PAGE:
The day started out innocently enough. I decided to wander over to the beach area where on Friday I saw mass numbers of people hanging out on the beach. The beach was relatively empty though a few resort owners came out to shake my hand and introduce themselves as I walked by. Through conversations I found out that a group of six Canadians had just arrived, that “Tattoo” and “Charlie” were two dogs that wandered the beach, how to best fish given the current tides, and that there was a place that would arrange bus tours just up the beach.
It’s a funny little information network these Goan people have.
I found a little village shortly after and the gated “Goa Tourist Centre” where I could book bus/boat tours. In a relatively short period of time, I bartered, had breakfast, and booked myself on an ocean tour that was leaving that very second. The tour sounded interesting: South Goa, traditional dancing, and traditional music.
What they failed to tell me was that not only would I be the only non-local on the boat, but that it was a married couples/family tour. The “traditional music and dance” wasn’t (Hey dP, remember the kids song from D.R. that we couldn’t get out of our head for weeks… apparently it’s from Spain/Portugal… and they sing it in Goa too!). The tour was excruciating and I found out that we wouldn’t be getting off the boat; we’d be dancing, eating, and singing together for 8 fricken hours.
For little over two hours, I watched couples dance to elevator music face to face with limes between their foreheads while wearing flowered wreaths on their head. And, the local TV reporter kept coming over to try and interview me for a special show on Goan cultural events (naheen, shanti). It was at about the two-hour point that I had a panic attack. I couldn’t fathom spending the rest of my day on the boat. In my mind, I had two full days to spend in Goa and I was watching one of them flash before my eyes. So, in a fit of panic-induced craziness, I did what any insane tourist would do… I jumped off the boat.
Don’t worry, I didn’t jump into the water (in another hour I would have). We were close to a dock at one point and I jumped onto another boat that was beside us… a transport ship I think. And, it was bobbing up and down next to a rocky ledge/improvised dock. I had to do a bit of climbing to get off the second boat, but in less than a few minutes I was on land heading in a direction. I say “a” direction because I had no clue where I was or how the heck I was going to get back to Calangute where I was staying.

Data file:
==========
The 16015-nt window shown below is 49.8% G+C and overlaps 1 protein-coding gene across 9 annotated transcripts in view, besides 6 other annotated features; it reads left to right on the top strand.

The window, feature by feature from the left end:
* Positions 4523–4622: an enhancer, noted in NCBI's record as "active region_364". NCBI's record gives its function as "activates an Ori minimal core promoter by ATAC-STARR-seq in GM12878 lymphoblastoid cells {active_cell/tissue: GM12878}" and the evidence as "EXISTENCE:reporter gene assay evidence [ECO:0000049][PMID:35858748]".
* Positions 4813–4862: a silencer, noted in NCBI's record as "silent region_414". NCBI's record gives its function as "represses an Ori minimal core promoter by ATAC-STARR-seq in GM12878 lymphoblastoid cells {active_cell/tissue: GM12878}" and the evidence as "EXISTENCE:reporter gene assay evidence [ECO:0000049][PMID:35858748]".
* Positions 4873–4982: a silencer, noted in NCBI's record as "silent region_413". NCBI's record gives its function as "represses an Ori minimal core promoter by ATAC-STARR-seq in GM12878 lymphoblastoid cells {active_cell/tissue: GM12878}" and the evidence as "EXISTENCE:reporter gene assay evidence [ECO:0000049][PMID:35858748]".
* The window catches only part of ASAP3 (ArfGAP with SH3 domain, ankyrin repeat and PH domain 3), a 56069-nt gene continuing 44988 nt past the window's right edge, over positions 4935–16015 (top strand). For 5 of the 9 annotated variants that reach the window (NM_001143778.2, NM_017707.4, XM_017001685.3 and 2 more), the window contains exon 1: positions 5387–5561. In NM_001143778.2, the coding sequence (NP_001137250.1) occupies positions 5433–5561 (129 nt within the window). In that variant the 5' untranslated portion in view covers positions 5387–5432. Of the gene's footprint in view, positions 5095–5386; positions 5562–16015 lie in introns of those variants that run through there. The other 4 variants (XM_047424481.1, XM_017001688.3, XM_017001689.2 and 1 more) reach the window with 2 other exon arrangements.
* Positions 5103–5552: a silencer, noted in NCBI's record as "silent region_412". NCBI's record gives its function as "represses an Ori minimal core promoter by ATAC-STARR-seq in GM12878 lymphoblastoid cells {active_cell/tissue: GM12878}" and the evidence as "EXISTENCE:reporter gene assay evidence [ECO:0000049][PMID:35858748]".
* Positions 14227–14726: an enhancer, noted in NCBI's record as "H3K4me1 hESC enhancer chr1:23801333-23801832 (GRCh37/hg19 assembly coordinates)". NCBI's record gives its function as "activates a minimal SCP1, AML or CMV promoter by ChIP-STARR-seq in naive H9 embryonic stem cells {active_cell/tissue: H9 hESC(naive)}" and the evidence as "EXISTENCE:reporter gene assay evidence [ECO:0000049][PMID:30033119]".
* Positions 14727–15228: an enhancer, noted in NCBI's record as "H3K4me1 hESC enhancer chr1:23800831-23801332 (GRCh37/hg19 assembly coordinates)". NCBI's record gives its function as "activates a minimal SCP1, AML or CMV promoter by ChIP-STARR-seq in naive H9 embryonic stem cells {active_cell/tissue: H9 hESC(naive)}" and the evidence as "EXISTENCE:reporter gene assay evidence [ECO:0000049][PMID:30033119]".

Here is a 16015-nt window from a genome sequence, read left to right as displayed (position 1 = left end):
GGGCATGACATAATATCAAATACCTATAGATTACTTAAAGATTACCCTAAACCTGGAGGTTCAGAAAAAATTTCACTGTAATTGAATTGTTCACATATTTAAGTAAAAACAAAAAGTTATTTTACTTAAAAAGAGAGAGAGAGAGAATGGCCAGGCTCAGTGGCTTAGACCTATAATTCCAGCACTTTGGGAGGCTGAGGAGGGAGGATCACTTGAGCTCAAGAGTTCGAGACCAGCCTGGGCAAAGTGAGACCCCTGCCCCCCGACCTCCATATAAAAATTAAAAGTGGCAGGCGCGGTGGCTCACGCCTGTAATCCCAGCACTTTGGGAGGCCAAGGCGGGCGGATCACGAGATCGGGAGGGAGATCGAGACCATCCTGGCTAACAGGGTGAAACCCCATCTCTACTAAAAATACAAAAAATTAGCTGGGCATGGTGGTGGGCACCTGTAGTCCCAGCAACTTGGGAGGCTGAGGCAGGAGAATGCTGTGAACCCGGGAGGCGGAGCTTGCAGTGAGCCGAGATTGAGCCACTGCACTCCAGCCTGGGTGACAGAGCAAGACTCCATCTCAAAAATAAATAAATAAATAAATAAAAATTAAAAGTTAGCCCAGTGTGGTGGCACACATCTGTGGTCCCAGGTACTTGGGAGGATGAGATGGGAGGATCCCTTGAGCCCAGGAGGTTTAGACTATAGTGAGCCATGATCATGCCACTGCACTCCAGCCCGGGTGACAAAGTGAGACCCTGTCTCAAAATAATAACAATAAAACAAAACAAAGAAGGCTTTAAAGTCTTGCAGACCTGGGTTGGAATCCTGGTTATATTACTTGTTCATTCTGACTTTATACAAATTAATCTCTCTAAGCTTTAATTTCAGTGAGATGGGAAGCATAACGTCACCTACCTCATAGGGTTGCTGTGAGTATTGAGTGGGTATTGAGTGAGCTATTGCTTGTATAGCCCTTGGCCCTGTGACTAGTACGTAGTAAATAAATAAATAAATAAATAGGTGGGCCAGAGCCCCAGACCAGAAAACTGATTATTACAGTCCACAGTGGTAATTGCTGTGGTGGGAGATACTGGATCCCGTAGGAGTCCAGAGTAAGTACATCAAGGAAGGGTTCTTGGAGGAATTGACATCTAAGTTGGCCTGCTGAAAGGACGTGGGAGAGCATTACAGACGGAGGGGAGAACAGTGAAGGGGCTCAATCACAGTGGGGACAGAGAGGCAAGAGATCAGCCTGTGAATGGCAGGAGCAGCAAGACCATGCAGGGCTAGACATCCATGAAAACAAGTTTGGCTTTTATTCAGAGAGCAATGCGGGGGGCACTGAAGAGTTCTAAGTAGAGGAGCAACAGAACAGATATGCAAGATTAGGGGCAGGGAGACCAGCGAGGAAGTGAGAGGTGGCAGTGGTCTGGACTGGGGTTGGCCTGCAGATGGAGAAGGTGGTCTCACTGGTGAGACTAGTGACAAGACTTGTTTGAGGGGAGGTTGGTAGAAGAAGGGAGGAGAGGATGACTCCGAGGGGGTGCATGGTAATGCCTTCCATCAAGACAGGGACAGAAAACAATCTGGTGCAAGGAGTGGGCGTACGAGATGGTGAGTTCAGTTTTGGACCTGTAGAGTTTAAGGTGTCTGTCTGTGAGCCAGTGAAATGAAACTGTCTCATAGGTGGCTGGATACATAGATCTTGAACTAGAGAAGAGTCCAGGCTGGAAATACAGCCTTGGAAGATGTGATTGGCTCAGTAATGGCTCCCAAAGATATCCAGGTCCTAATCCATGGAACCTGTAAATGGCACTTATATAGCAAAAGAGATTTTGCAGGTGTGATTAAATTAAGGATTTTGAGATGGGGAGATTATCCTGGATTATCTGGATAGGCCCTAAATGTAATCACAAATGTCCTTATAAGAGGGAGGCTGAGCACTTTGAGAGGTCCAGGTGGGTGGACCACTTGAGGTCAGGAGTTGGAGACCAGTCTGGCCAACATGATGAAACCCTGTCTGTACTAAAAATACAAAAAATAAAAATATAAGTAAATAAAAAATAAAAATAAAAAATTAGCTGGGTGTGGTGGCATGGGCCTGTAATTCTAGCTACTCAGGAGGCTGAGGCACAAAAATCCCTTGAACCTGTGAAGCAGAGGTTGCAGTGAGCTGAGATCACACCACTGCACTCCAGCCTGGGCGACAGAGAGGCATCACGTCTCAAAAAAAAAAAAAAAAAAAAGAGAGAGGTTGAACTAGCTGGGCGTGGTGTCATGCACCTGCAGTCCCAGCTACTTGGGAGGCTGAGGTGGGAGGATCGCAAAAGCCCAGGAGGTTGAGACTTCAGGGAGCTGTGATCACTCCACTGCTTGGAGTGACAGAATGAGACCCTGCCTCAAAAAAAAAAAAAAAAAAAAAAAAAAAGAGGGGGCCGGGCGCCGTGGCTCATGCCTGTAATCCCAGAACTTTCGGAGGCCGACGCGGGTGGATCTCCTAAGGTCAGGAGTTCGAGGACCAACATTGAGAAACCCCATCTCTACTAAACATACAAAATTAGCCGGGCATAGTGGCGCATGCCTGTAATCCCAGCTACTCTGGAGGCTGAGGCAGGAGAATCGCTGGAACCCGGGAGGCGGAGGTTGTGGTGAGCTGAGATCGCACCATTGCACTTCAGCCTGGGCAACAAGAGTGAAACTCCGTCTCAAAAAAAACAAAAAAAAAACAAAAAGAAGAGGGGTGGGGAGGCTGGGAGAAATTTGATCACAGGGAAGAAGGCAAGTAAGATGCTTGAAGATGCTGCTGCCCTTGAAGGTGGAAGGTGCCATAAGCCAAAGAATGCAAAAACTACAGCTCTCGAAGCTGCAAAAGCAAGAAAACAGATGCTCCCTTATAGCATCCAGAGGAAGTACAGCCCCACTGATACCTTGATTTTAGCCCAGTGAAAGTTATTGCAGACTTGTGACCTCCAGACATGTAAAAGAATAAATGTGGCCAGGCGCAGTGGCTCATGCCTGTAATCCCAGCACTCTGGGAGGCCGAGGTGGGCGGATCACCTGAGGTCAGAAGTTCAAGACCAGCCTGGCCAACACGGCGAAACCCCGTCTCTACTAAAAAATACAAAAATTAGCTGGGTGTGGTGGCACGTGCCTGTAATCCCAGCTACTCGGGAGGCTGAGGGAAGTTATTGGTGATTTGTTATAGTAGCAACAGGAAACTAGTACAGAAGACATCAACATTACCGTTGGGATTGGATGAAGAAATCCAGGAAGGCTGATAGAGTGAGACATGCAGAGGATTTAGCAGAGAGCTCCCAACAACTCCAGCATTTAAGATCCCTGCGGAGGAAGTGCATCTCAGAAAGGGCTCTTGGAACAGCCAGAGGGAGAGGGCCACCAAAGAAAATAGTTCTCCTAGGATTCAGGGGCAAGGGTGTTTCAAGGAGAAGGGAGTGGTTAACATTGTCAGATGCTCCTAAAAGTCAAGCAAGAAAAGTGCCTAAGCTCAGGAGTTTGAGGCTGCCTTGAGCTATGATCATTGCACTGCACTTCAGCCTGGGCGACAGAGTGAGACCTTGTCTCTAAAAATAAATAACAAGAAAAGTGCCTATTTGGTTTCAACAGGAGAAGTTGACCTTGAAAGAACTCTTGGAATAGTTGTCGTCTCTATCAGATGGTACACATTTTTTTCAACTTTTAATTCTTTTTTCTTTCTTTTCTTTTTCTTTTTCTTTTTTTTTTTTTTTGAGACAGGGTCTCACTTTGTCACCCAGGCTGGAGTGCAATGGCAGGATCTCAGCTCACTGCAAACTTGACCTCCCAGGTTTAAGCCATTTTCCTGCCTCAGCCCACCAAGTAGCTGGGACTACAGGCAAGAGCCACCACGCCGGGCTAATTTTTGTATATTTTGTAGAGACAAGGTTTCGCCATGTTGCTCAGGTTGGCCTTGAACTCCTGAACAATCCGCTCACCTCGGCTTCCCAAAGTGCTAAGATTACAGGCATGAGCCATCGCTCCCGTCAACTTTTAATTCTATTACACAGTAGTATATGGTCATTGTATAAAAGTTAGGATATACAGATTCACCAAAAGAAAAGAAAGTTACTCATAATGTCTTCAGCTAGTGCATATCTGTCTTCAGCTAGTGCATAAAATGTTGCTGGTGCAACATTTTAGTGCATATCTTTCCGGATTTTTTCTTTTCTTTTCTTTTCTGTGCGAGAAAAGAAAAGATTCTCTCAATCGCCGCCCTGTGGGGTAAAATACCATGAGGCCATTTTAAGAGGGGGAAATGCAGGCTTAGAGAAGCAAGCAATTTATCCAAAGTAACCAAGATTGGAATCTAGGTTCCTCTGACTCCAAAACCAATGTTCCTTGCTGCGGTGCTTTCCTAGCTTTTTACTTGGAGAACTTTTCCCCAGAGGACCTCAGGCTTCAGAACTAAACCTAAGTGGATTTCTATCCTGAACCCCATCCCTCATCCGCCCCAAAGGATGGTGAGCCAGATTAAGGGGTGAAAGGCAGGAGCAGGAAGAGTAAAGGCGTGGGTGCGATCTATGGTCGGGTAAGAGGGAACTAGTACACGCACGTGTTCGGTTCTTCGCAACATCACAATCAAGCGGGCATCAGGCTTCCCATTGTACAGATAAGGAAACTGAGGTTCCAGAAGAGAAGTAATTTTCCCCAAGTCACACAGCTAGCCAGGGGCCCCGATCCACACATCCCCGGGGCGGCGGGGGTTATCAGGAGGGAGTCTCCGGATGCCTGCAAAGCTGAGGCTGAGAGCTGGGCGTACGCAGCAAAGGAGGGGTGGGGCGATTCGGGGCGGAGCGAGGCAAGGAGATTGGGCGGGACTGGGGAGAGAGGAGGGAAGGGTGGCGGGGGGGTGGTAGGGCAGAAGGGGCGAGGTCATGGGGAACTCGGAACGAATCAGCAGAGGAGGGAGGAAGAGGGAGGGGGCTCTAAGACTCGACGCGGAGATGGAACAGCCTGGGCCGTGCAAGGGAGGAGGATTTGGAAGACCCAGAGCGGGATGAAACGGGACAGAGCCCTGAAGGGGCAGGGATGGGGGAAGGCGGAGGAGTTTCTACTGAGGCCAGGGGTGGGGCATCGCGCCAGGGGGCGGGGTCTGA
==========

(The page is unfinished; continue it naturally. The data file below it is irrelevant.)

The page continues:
As I started walking through the jungle towards a threadbare palm tree-lined road, with no people or vehicles in sight, I had one of those rare, “Oh, f**k. What Have I done?” moments. This is when I start putting together an ordered list of what to do next:
- Step One: Saw a steeple with a Christian cross through the trees. When there’s an old Christian church that means tourists. When there are tourists there’s restaurants, toutes, and taxi drivers.
- Step Two: Befriend one of the above.
- Step Three: Find water.
- Step Four: Find food.
- Step Five: Find a means of transport that will take me back to Calangute.
It turns out that what I thought was a church, was an abandoned Portuguese convent. By this point, it was pouring rain and I was happy to stand in the midst of the empty convent and work out a different first step in my plan: explore the area around the convent and find people. The first thing I found wasn’t people, it was a pack of barking bossy little dogs that rushed me from across a courtyard.
Being a dog person I think I said something like, “Hey guys. You’re all pretty small aren’t ya?” to which they responded by wagging their tails and licking my camera and hand. After they happily trotted off I discovered an old stone staircase, which I slowly ascended to discover in sudden amazement… tourist mecca: Old Goa.